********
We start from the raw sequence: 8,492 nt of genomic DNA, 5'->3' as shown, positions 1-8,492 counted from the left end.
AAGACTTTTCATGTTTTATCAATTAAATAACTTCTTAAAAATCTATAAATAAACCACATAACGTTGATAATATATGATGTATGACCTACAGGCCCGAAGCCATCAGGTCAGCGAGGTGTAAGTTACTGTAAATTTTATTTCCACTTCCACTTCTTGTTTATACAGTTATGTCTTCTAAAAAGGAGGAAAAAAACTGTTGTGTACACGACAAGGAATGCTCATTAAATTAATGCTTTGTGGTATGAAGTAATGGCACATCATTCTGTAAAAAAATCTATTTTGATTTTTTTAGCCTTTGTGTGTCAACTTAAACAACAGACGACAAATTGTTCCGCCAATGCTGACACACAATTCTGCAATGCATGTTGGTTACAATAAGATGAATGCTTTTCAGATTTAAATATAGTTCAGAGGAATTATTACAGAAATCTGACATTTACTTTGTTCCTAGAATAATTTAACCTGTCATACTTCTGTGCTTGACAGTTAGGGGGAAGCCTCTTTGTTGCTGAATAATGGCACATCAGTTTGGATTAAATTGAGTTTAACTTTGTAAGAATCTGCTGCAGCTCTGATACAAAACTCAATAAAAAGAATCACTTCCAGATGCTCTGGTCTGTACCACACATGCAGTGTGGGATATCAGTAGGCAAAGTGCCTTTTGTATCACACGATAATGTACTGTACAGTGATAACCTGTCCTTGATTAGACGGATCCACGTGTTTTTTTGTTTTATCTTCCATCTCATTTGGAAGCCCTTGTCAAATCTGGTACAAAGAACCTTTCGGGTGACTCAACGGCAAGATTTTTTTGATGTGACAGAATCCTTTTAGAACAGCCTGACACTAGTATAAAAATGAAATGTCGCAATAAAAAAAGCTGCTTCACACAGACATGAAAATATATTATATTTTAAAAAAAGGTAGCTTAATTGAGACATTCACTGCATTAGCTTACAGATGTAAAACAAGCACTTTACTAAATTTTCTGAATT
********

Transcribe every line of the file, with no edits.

We start from the raw sequence: 8,492 nt of genomic DNA, 5'->3' as shown, positions 1-8,492 counted from the left end.
AAGACTTTTCATGTTTTATCAATTAAATAACTTCTTAAAAATCTATAAATAAACCACATAACGTTGATAATATATGATGTATGACCTACAGGCCCGAAGCCATCAGGTCAGCGAGGTGTAAGTTACTGTAAATTTTATTTCCACTTCCACTTCTTGTTTATACAGTTATGTCTTCTAAAAAGGAGGAAAAAAACTGTTGTGTACACGACAAGGAATGCTCATTAAATTAATGCTTTGTGGTATGAAGTAATGGCACATCATTCTGTAAAAAAATCTATTTTGATTTTTTTAGCCTTTGTGTGTCAACTTAAACAACAGACGACAAATTGTTCCGCCAATGCTGACACACAATTCTGCAATGCATGTTGGTTACAATAAGATGAATGCTTTTCAGATTTAAATATAGTTCAGAGGAATTATTACAGAAATCTGACATTTACTTTGTTCCTAGAATAATTTAACCTGTCATACTTCTGTGCTTGACAGTTAGGGGGAAGCCTCTTTGTTGCTGAATAATGGCACATCAGTTTGGATTAAATTGAGTTTAACTTTGTAAGAATCTGCTGCAGCTCTGATACAAAACTCAATAAAAAGAATCACTTCCAGATGCTCTGGTCTGTACCACACATGCAGTGTGGGATATCAGTAGGCAAAGTGCCTTTTGTATCACACGATAATGTACTGTACAGTGATAACCTGTCCTTGATTAGACGGATCCACGTGTTTTTTTGTTTTATCTTCCATCTCATTTGGAAGCCCTTGTCAAATCTGGTACAAAGAACCTTTCGGGTGACTCAACGGCAAGATTTTTTTGATGTGACAGAATCCTTTTAGAACAGCCTGACACTAGTATAAAAATGAAATGTCGCAATAAAAAAAGCTGCTTCACACAGACATGAAAATATATTATATTTTAAAAAAAGGTAGCTTAATTGAGACATTCACTGCATTAGCTTACAGATGTAAAACAAGCACTTTACTAAATTTTCTGAATT